Also, the issue is not just protecting the planet for future generations. It is also a question of protecting it for ourselves. After all, already we live in urban zones with noxious air. Already, one out of two people on the planet have bad water.
Doing something about these things is not sacrificing for some distant future, it is about making our lives better today.
Q: By what mechanism can cultural attitudes and institutional behavior be changed on a global scale?
A: We should move forward by recreating the United Nations. Until recently the U.N. has been mainly involved in dealing with military conflicts and security issues. It doesn't do that very successfully now.
At the same time, the environmental institutions at the United Nations have not, up until now, been very effective either. Therefore, the emphasis in U.N. activities should be shifted to such global problems as the environment.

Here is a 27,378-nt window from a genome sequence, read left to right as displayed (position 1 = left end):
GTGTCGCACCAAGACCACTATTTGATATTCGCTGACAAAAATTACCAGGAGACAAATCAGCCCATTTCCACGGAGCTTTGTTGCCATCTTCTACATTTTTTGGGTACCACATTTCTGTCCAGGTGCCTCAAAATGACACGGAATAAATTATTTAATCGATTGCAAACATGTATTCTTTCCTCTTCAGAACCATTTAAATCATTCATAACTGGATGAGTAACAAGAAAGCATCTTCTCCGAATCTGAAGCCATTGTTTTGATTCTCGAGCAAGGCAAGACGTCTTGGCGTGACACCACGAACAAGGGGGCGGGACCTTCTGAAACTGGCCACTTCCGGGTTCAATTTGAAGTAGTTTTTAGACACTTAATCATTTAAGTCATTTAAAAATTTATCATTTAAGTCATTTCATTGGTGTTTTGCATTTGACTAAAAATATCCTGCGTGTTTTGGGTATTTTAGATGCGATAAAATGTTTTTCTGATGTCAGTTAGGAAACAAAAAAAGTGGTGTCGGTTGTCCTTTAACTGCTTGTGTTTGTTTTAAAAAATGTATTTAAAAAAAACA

We also need a new international environmental legal code rooted in an Earth charter - a covenant similar to the United Nations Declaration on Human Rights.
The idea of an Earth charter was first conceived at the Rio Summit. During the Rio evaluation meeting this March, the Earth Charter Commission, which I chair, drafted such a document with the aim of presenting it to the U.N. General Assembly for approval by the year 2000.
"Do not do unto the environment of others what you do not want done to your own environment", reads one charter item. "Adopt modes of consumption, production and reproduction that respect the regenerative capacities of the Earth", reads another.
My hope is that this charter will be a kind of Ten Commandments, a "Sermon on the Mount", that provides a guide for human behavior toward the environment in the next century and beyond.
Contact us at: firstname.lastname@example.org
Copyright © 1997 Green Cross International.